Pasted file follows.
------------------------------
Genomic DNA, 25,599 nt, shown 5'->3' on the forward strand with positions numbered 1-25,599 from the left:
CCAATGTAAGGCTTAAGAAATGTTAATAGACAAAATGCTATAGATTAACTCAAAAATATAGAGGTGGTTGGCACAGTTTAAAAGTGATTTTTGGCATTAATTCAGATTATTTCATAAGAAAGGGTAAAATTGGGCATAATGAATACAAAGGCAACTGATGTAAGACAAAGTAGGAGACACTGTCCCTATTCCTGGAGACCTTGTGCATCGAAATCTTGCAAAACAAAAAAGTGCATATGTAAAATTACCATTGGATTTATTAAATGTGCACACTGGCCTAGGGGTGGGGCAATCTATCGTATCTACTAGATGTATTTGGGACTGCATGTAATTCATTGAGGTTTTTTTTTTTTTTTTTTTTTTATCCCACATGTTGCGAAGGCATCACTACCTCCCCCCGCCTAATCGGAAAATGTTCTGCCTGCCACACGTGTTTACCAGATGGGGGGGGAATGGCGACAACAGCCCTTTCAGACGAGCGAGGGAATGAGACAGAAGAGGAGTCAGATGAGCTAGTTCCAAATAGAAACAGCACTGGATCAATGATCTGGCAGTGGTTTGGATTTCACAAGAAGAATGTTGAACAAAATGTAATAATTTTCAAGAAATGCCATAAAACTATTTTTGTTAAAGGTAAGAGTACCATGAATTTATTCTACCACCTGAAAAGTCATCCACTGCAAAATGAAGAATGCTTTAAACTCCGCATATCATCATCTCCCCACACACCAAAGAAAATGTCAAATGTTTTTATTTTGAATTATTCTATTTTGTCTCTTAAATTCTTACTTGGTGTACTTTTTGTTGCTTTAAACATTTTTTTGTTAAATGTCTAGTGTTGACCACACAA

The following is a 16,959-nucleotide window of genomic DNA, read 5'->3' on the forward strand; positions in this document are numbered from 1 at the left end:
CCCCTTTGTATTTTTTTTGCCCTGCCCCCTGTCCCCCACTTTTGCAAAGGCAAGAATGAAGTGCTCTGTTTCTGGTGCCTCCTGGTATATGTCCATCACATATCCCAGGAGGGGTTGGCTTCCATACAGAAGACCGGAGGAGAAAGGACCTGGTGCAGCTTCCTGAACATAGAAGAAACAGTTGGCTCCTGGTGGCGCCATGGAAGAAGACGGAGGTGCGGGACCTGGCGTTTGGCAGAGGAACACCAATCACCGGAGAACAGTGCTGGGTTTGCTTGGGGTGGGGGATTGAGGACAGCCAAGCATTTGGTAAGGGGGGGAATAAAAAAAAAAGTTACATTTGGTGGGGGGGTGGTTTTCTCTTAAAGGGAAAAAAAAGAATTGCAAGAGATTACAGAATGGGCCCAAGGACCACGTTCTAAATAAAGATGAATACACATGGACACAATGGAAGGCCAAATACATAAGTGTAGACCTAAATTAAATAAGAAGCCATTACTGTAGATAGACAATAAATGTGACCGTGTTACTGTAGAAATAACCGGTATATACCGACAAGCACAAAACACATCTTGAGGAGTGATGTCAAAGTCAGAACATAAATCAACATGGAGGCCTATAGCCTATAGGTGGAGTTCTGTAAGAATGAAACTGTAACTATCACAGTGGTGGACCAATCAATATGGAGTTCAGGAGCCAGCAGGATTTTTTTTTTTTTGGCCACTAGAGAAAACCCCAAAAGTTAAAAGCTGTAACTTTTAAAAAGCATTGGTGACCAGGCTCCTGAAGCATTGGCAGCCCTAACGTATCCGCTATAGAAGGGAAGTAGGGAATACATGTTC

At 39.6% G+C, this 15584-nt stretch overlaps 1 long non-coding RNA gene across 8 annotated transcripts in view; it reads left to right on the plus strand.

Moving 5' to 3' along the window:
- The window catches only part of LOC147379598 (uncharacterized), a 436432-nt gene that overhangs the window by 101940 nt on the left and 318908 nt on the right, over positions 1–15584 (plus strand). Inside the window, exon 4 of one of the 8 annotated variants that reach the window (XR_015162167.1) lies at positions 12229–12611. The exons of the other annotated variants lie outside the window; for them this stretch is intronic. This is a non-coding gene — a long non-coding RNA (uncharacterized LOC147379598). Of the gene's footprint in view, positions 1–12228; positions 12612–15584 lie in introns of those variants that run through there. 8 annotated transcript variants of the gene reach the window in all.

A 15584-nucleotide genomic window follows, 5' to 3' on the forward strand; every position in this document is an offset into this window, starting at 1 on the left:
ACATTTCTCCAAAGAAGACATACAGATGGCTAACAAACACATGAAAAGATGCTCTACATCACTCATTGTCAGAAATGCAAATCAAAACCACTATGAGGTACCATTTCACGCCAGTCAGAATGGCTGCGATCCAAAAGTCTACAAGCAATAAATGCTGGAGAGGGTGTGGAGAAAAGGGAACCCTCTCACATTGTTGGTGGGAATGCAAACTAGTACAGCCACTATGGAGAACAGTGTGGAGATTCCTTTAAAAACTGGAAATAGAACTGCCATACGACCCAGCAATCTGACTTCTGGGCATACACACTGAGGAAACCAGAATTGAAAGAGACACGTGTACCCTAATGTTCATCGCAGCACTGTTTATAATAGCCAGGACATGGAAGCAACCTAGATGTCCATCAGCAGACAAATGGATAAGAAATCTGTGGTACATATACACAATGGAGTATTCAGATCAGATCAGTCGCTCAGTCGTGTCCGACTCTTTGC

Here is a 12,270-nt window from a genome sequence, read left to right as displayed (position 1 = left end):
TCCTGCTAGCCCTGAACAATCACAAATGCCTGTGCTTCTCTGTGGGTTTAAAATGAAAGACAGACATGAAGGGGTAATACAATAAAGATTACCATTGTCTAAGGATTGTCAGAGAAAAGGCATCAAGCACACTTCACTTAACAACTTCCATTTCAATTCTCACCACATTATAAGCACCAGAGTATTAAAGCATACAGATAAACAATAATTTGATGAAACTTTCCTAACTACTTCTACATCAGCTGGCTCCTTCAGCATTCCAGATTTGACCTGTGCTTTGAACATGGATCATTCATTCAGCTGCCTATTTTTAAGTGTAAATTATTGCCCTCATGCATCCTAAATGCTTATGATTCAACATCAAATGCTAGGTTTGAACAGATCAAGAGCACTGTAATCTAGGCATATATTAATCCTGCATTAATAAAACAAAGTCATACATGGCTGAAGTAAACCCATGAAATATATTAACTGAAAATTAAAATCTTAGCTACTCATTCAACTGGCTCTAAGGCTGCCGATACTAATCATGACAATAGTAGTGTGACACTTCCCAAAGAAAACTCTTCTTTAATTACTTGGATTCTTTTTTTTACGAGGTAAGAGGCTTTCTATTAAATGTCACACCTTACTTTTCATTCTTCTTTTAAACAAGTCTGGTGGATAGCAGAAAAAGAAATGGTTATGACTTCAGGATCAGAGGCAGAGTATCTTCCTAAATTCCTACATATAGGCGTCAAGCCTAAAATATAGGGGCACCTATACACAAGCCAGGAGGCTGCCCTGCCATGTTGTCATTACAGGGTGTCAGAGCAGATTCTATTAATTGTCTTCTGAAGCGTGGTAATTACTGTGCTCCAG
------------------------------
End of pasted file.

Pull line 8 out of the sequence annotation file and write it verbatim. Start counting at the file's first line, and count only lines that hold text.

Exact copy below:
A 15584-nucleotide genomic window follows, 5' to 3' on the forward strand; every position in this document is an offset into this window, starting at 1 on the left: